A major issue is what to do with all the waste water.  Between one and five million gallons are used every time a well is fracked.  A well may be fracked upwards of a dozen times.  Multiple these figures by the tens of thousands of wells across America and the amount of water necessary is staggering.  One group in Alberta concluded the amount of water needed to frack a well once could provide 17,500 homes with water for a day.

Water that returns to the surface is often left in open pits for some time.  The pits may be lined, but in many pictures it’s clear that liners deteriorate or are not always properly installed.  Polluted water, which sometimes returns with a much higher salt content that the ocean, 4 sits in the pits and evaporates, chemicals becoming part of the air.  In Wyoming waste water was sprayed over the land for faster evaporation. 5

Waste water spewing

Despite assurances from gas companies accidents have happened.  Water treatment plants are unable to properly clean the polluted water.  Many treatment plants simply stopped accepting the waste water, leaving the question of what to do with it unanswered.  The United State Forestry Service recently finished studying what happens when waste water is spilled.  80,000 gallons were dumped on a half acre of mature hardwoods.  Two years later most of the vegetation is still dead and half the mature trees died as well.  Industry personnel assured us that the waste water would have been spread over a larger area if they’d been in charge.  They didn’t say it wouldn’t be dumped. They said they would spread the dumping out.  Can we really trust what these people have to say?

The dots represent earthquakes

An unforeseen consequence of fracking is seismic activity.  Since 2009 earthquakes have occurred around deep injection wells in the state of Arkansas.  Gas companies dispose of waste water in these wells.  From September 2010 to March 2011, there were more than 800 earthquakes.

While relatively small in magnitude, the large number of earthquakes led to questions by some.  Fracking is not necessarily the culprit. The fact that all earthquakes since 2009 occurred within six kilometers of these disposal sites, where millions of gallons of salt water are pumped underground, makes the evidence difficult to ignore. 6  Take a look at a USGS report here.

Would you poison the food you eat?

Another major concern that isn’t receiving the attention it deserves is the question about how the introduction of fracking fluids to water supplies affects livestock in the area.  Cows, pigs and chickens all drink water.  If that water is polluted then the livestock ingest whatever is in the water.  The milk you drink, the meat you eat is created with these chemicals.  Farmers have reported the sickness and death of animals in many places gas exploitation is happening.  Listen to the horror stories of these Pennsylvania farmers.  These are real people.  These are not representatives pushing an agenda.  Hear them.  Their warnings are real.  Their stories are heart breaking.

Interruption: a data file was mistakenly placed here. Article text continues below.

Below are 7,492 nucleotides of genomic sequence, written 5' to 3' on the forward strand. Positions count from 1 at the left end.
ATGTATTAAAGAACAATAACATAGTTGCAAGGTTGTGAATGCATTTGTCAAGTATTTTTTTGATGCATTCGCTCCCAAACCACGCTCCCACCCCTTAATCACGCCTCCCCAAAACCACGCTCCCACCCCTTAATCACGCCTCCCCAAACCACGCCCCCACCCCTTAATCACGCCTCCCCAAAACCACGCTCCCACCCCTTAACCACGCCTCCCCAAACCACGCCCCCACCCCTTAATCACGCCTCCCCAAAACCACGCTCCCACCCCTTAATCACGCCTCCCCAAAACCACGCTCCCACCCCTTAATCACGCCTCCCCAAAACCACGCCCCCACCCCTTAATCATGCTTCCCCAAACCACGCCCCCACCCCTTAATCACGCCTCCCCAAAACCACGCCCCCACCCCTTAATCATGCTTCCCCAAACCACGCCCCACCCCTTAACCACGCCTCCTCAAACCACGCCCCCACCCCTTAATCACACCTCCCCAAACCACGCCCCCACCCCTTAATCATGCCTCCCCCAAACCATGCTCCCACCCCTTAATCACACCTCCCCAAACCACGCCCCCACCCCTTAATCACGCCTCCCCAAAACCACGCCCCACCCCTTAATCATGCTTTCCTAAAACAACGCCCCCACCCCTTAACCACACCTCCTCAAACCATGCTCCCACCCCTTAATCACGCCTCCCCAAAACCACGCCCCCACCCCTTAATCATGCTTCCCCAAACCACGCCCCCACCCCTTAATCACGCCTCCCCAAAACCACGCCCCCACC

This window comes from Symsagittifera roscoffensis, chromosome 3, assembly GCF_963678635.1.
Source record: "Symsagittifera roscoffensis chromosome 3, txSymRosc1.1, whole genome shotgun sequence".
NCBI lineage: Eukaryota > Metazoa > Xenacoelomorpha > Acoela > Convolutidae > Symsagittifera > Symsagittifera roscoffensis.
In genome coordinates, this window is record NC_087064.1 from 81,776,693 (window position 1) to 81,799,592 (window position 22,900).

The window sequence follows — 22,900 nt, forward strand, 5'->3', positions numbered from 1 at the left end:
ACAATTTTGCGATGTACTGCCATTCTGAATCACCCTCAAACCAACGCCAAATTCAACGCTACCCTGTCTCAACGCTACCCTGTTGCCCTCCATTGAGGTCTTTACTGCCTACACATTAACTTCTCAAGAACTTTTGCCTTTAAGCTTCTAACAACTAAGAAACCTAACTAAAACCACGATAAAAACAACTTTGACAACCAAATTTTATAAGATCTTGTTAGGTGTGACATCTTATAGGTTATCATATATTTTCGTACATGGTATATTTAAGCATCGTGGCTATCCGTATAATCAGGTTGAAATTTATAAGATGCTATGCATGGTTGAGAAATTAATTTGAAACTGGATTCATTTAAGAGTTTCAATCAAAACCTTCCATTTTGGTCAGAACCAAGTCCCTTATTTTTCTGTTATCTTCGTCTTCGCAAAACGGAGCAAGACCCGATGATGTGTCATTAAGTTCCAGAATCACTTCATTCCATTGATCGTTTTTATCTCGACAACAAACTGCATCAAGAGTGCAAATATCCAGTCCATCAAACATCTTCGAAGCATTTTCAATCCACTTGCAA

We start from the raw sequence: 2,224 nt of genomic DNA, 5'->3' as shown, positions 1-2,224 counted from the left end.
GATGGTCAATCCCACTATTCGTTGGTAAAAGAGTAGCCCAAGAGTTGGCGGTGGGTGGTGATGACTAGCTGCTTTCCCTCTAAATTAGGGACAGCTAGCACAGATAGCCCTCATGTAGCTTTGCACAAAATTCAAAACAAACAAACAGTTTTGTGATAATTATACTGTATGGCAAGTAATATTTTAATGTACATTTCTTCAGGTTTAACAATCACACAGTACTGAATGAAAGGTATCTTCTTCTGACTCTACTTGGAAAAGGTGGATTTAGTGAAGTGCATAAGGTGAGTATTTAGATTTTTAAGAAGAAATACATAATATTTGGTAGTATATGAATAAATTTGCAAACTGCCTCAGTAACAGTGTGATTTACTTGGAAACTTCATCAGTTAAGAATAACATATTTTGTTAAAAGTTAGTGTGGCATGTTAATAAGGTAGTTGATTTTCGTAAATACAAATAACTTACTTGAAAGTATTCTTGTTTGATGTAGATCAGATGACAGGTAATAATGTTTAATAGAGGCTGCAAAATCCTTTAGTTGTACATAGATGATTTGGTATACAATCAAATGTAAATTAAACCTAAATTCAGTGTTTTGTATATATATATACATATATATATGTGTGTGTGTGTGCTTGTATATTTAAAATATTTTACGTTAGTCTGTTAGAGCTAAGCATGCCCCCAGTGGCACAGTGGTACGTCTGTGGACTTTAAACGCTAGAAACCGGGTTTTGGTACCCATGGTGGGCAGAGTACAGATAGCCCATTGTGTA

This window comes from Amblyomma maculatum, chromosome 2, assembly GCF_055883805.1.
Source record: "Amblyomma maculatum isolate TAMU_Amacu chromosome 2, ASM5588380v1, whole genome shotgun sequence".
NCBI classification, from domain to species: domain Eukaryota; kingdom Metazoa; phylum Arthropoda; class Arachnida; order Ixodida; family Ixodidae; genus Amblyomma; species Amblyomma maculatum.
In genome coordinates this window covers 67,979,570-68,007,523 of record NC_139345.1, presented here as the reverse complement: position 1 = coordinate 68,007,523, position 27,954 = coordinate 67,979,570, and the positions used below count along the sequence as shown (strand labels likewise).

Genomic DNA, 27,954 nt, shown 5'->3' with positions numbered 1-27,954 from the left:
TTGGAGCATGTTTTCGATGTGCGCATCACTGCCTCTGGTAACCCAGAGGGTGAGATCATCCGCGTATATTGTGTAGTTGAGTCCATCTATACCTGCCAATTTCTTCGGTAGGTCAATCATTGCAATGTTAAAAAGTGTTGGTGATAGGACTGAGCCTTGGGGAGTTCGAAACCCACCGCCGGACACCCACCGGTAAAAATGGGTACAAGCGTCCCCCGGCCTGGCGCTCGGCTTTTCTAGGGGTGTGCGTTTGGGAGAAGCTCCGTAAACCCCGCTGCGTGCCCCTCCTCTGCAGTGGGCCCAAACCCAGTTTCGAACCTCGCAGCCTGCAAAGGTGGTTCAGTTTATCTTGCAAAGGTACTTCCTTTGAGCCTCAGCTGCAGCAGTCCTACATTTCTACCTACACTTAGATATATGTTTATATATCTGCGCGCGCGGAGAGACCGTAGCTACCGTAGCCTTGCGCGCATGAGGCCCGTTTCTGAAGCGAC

Hydraulic Fracturing Will Not Reduce Our Dependence on Foreign Oil:

America is addicted to oil.  The last twenty years destroyed a trend toward less energy usage as Americans forgot they cared about the air and water that make up our world.  While President Obama is pushing new gas mileage requirements on auto makers, it is too little too late.

Obviously this is projected, but consumption is increasing, not decreasing.  What is going to stop it?  Changes need to be made, but how quickly will they happen?  Our paralyzed political system is doing little to ensure a safe transition away from the pollution of fossil fuels.  One group broke spending down and found that America spends $13 million an hour on foreign oil.  Destroying our water resources for energy will not stop people from driving large vehicles they don’t need.  Drilling on Federal Reserve lands will not stop the military from burning through 144 million barrels of oil a year, as they did in 2004. 7

What America learned from the gas crisis forty years ago: Just pay the damn Arabs.

Unless everyone decides to drive less and conscientiously use energy this graph is not going to change without major energy infrastructure alterations.  Good thing America’s working on a reliable public transportation network. Oh wait…  Good thing we’re investing heavily in alternative energy solutions (not drilling holes and burning things).  Hrmmmm…  Good thing Americans are still the hard working, self reliant group, so full of ingenuity, that built this nation.  Oh dear… There may be problems ahead.

Population continues growing unchecked while oil consumption increases.  The only reason for the drop is the worst financial crisis in eighty years.  New, actually clean energy is needed to address these issues.

I’ve run out of time so this is the end for now.
The playa is calling.

Part II will follow as there is a lot more to say and
this battle is far from over.

Care about your water.  It’s the most important resource you have.